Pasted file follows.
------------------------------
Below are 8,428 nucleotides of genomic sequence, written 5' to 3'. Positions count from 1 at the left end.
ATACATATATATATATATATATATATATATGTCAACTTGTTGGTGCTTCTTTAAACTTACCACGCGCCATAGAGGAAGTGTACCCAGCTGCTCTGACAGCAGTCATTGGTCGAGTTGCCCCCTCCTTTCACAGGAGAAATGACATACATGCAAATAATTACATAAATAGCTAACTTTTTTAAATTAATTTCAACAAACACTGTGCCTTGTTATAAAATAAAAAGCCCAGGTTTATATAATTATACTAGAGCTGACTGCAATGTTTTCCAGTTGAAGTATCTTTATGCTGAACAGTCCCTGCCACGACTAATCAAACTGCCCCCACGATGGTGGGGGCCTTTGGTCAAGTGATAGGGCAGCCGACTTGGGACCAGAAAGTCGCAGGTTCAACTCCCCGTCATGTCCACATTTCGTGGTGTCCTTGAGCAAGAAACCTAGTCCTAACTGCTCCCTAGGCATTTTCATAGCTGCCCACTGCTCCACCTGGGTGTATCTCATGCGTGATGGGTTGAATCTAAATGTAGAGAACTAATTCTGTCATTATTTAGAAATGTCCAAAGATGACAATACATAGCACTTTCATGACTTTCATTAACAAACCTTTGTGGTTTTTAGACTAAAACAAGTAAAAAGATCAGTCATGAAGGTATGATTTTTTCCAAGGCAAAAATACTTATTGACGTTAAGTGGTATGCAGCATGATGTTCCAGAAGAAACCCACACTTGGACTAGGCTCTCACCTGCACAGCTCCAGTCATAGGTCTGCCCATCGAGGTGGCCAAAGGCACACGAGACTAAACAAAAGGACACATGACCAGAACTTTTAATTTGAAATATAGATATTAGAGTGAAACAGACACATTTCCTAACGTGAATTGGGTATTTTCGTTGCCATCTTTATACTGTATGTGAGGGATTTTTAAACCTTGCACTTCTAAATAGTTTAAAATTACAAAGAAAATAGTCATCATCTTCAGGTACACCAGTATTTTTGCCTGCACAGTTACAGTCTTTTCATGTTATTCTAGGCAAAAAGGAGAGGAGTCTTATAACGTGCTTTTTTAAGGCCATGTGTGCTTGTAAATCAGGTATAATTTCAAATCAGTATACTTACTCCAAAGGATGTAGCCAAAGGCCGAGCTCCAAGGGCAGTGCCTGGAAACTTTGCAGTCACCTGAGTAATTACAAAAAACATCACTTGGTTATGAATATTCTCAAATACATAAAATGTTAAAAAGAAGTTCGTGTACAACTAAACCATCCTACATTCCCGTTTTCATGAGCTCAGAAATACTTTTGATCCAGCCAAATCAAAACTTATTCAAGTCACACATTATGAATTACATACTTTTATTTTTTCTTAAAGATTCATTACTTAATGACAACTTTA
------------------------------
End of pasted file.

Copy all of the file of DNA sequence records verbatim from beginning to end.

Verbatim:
Below are 8,428 nucleotides of genomic sequence, written 5' to 3'. Positions count from 1 at the left end.
ATACATATATATATATATATATATATATATGTCAACTTGTTGGTGCTTCTTTAAACTTACCACGCGCCATAGAGGAAGTGTACCCAGCTGCTCTGACAGCAGTCATTGGTCGAGTTGCCCCCTCCTTTCACAGGAGAAATGACATACATGCAAATAATTACATAAATAGCTAACTTTTTTAAATTAATTTCAACAAACACTGTGCCTTGTTATAAAATAAAAAGCCCAGGTTTATATAATTATACTAGAGCTGACTGCAATGTTTTCCAGTTGAAGTATCTTTATGCTGAACAGTCCCTGCCACGACTAATCAAACTGCCCCCACGATGGTGGGGGCCTTTGGTCAAGTGATAGGGCAGCCGACTTGGGACCAGAAAGTCGCAGGTTCAACTCCCCGTCATGTCCACATTTCGTGGTGTCCTTGAGCAAGAAACCTAGTCCTAACTGCTCCCTAGGCATTTTCATAGCTGCCCACTGCTCCACCTGGGTGTATCTCATGCGTGATGGGTTGAATCTAAATGTAGAGAACTAATTCTGTCATTATTTAGAAATGTCCAAAGATGACAATACATAGCACTTTCATGACTTTCATTAACAAACCTTTGTGGTTTTTAGACTAAAACAAGTAAAAAGATCAGTCATGAAGGTATGATTTTTTCCAAGGCAAAAATACTTATTGACGTTAAGTGGTATGCAGCATGATGTTCCAGAAGAAACCCACACTTGGACTAGGCTCTCACCTGCACAGCTCCAGTCATAGGTCTGCCCATCGAGGTGGCCAAAGGCACACGAGACTAAACAAAAGGACACATGACCAGAACTTTTAATTTGAAATATAGATATTAGAGTGAAACAGACACATTTCCTAACGTGAATTGGGTATTTTCGTTGCCATCTTTATACTGTATGTGAGGGATTTTTAAACCTTGCACTTCTAAATAGTTTAAAATTACAAAGAAAATAGTCATCATCTTCAGGTACACCAGTATTTTTGCCTGCACAGTTACAGTCTTTTCATGTTATTCTAGGCAAAAAGGAGAGGAGTCTTATAACGTGCTTTTTTAAGGCCATGTGTGCTTGTAAATCAGGTATAATTTCAAATCAGTATACTTACTCCAAAGGATGTAGCCAAAGGCCGAGCTCCAAGGGCAGTGCCTGGAAACTTTGCAGTCACCTGAGTAATTACAAAAAACATCACTTGGTTATGAATATTCTCAAATACATAAAATGTTAAAAAGAAGTTCGTGTACAACTAAACCATCCTACATTCCCGTTTTCATGAGCTCAGAAATACTTTTGATCCAGCCAAATCAAAACTTATTCAAGTCACACATTATGAATTACATACTTTTATTTTTTCTTAAAGATTCATTACTTAATGACAACTTTA